Local teen takes home 115 4-H blue ribbons
Published 4:59 pm Thursday, September 15, 2022
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By Angela Cutrer
Carabeth Chrisawn’s artistic talent brought her a first place in the July 4-H event at the Appalachian Fair as she amassed 115 blue ribbons for her work.
Chrisawn, 15, is a sophomore at Happy Valley High School and the school’s leader Todd Caldwell said she did a great job at the fair.
“I have always been interested in art, but over time I use it as a stress reliever,” Chrisawn said. “I create items depending on what the fair category is. I make sure that I’m not spending too much time on one piece and ration out my time to do more of them.
“I make pieces depending on what people find most commonly pleasing and sized. After the fair is over, my art is either sold or given away as presents, [but] the most special pieces are kept.”
Chrisawn said that winning at the fair left her satisfied. “It feels great, since I spend a lot of time, money and effort all year to make it happen,” she said. “Each year I set a new goal for myself and strive to meet that goal.”
The fair had almost 2,500 entries from more than 200 exhibitors, making the competition tough. The other winners included second place Rachel Niebruegge with 55 blue ribbons; third place Maggie Malone with 27 blue ribbons; fourth place Sarah Gilford with 21 blue ribbons; and fifth place Maggie Snapp with 20 blue ribbons. 2022 Miss Appalachian Fairest of the Fair and 4-H alumni Mattie Roark presented the awards.
Chrisawn plans to attend college for a career in agriculture or animal science, but which university she’ll attend is undetermined at this point. “I have a passion for animal care and currently have foster animals (two guinea pigs from Nashville and two cats from Chattanooga). I hope to grow up and help those [who] have assisted me in my life and continue my passion for animal care [and] rescue.”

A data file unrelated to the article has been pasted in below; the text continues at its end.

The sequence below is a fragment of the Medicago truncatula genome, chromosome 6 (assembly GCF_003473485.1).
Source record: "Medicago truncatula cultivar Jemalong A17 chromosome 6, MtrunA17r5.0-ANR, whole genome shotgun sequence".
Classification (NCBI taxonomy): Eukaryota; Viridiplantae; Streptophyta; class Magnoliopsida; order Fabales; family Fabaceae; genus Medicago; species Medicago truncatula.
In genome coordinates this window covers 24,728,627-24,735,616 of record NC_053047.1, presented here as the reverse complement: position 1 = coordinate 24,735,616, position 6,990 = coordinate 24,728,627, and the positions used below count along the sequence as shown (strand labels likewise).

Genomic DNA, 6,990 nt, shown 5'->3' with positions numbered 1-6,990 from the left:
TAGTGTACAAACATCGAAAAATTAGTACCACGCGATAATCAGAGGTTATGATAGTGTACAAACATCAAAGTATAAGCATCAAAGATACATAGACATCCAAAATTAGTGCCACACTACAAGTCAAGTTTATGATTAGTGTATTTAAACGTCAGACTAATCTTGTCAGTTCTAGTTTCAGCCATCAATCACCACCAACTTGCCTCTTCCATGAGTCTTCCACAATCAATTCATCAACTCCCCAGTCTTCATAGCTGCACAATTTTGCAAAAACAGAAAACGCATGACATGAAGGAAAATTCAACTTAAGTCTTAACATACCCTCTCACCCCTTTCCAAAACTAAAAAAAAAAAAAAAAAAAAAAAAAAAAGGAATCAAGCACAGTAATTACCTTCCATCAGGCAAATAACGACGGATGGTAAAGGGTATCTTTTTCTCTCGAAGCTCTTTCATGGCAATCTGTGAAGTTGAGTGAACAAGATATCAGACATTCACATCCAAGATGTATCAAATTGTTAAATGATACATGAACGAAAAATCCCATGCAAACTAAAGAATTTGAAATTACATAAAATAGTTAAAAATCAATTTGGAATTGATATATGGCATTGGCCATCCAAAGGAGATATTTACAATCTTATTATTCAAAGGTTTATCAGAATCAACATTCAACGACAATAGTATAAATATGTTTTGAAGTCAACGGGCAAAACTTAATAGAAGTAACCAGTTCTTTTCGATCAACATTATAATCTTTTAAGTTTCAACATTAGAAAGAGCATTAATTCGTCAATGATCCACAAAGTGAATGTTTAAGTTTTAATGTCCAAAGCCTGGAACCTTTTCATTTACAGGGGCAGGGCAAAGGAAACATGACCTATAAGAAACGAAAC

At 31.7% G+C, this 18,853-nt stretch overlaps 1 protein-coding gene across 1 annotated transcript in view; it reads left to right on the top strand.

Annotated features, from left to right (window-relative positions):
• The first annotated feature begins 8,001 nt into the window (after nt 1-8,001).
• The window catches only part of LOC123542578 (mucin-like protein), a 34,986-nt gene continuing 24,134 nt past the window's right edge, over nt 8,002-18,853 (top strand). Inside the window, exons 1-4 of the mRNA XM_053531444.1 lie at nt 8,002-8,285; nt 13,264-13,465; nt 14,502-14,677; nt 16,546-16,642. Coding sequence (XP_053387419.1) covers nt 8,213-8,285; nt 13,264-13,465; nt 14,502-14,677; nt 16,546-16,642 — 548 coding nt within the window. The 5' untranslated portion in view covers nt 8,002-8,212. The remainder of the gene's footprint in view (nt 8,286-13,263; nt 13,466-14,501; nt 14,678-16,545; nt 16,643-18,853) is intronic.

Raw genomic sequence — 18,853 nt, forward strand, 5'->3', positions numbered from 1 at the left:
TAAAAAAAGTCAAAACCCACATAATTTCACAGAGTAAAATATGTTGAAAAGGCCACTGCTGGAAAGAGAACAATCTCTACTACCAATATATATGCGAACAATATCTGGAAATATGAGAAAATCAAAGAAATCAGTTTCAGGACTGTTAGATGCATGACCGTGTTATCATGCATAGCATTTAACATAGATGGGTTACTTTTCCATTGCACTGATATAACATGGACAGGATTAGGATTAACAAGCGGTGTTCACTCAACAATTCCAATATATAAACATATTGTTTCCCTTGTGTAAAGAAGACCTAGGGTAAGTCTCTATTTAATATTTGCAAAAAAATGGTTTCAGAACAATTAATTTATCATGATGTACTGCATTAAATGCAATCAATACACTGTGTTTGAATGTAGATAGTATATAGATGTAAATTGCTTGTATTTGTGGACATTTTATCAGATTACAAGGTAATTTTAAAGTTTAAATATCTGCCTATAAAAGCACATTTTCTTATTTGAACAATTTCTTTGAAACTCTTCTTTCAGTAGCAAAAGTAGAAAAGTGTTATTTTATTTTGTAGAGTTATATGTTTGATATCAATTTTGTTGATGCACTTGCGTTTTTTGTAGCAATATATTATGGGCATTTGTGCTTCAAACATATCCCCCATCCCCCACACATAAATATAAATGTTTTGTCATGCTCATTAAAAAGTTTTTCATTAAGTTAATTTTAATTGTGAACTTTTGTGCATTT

The daughter of Patty and Paul Chrisawn, she is very involved in the 4-H, FLBA and FFA clubs. She recently received Level 1 Recognition in the Garden and Horticulture Project at the 99th TN 4-H Roundup in Martin and credits the teachings in 4-H with helping her develop her strengths and passions.
“I truly feel that 4-H is a worthwhile and life-changing program that any child should participate in — the experiences of project work, clubs and trips,” she said. “Attending Congress, All-Stars, Round Up, judging teams and service projects are priceless.
“Missing out on this club is like missing out on winning the lottery of life,” she added. “You gain so much from 4-H, and all you need to do is try, because there is something for everyone in 4-H. So I strive to make the best better!”
That seems so natural to her because it mimics the 4-H motto of “To make the best better:” “I pledge … My Head to clearer thinking, My Heart to greater loyalty, My Hands to larger service and My Health to better living for my club, my community, my country, and my world.”